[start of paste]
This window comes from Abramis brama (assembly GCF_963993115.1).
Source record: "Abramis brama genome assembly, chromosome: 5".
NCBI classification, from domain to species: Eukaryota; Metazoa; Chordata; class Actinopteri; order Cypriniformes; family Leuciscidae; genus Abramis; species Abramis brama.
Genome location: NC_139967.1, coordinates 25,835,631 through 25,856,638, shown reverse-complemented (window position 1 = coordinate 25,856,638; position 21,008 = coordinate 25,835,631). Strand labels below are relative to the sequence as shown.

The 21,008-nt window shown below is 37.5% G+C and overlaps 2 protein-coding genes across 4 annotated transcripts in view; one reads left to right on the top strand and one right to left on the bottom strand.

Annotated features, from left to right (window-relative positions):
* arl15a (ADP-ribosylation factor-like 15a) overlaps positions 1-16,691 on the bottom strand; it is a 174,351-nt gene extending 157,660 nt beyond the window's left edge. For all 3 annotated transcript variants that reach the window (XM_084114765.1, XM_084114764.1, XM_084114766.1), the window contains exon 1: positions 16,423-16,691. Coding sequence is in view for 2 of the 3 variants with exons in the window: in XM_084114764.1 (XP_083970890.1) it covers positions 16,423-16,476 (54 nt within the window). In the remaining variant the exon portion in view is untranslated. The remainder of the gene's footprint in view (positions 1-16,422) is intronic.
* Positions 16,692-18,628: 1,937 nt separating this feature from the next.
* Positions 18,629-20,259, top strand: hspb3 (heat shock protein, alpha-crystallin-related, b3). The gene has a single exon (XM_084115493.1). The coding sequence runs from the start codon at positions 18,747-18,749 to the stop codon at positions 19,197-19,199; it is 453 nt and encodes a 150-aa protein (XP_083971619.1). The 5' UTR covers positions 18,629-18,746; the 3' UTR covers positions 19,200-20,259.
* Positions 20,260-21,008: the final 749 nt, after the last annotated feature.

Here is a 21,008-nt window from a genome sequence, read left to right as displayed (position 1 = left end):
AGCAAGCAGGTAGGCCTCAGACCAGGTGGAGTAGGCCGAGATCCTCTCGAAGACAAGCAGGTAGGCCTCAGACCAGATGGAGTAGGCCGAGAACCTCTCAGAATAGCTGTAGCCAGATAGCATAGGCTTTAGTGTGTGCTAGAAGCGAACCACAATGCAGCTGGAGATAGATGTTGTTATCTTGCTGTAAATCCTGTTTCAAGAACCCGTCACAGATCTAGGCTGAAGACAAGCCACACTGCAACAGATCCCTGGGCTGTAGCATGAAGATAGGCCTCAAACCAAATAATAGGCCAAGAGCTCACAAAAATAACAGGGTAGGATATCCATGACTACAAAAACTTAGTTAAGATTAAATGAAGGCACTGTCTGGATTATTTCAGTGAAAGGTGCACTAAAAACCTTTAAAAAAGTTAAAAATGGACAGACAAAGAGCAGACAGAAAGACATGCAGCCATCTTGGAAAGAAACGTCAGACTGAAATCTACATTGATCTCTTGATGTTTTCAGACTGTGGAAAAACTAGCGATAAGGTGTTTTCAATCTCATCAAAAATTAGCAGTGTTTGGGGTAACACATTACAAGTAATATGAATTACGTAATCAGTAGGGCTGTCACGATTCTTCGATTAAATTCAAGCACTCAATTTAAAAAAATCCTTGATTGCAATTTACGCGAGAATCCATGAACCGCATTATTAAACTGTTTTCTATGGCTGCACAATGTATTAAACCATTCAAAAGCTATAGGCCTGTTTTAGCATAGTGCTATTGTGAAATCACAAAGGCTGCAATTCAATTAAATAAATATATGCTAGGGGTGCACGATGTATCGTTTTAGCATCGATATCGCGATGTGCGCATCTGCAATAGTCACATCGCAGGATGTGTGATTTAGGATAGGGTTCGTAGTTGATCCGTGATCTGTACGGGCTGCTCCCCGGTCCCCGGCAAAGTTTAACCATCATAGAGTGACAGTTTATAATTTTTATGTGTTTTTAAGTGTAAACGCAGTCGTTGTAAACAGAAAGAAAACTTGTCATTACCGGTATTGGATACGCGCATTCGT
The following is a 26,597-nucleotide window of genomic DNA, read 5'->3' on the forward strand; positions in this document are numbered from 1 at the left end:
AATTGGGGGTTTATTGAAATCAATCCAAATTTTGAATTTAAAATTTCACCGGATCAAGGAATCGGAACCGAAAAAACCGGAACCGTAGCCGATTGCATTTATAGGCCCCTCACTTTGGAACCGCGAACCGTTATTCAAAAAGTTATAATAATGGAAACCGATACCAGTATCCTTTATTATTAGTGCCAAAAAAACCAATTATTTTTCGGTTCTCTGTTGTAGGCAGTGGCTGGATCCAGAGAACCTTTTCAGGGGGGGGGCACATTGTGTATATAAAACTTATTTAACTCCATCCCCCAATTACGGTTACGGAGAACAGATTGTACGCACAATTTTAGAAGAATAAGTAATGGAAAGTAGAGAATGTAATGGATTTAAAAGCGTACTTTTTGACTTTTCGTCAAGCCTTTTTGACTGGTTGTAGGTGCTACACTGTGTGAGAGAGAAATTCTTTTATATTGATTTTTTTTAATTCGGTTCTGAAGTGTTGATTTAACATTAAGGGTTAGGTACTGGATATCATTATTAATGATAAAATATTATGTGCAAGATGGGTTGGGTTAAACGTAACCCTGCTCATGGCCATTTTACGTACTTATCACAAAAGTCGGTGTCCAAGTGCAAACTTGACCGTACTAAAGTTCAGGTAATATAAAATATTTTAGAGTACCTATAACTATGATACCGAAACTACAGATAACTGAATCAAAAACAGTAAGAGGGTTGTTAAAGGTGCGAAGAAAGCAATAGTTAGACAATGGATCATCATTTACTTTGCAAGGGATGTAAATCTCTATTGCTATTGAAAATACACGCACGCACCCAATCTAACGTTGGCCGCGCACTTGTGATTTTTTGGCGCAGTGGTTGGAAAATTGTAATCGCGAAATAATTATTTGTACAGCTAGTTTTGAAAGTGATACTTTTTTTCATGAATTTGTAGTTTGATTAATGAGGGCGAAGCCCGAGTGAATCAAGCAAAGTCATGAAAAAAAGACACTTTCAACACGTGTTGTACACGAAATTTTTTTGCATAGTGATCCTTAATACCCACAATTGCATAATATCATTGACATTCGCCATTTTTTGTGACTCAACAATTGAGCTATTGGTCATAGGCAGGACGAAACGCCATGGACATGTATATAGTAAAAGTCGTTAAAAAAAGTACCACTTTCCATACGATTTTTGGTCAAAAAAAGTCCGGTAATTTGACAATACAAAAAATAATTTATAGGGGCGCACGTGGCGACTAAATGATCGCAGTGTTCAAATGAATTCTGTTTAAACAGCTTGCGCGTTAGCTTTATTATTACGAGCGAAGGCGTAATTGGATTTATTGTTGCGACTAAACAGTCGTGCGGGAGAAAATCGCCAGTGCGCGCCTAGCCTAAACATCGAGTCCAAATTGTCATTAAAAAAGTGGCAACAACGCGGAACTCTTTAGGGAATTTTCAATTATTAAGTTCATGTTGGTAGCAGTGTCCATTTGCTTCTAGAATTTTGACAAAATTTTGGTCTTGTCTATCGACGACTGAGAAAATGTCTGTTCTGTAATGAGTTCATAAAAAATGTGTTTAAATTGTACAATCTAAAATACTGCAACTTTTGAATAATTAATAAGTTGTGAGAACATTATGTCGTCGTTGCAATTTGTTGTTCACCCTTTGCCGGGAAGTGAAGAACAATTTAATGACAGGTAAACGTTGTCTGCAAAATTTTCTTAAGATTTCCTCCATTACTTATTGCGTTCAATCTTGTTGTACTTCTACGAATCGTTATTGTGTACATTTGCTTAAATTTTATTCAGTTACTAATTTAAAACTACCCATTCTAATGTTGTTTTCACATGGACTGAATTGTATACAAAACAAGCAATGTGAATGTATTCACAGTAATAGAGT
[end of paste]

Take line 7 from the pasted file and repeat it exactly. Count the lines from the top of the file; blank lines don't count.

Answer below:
* arl15a (ADP-ribosylation factor-like 15a) overlaps positions 1-16,691 on the bottom strand; it is a 174,351-nt gene extending 157,660 nt beyond the window's left edge. For all 3 annotated transcript variants that reach the window (XM_084114765.1, XM_084114764.1, XM_084114766.1), the window contains exon 1: positions 16,423-16,691. Coding sequence is in view for 2 of the 3 variants with exons in the window: in XM_084114764.1 (XP_083970890.1) it covers positions 16,423-16,476 (54 nt within the window). In the remaining variant the exon portion in view is untranslated. The remainder of the gene's footprint in view (positions 1-16,422) is intronic.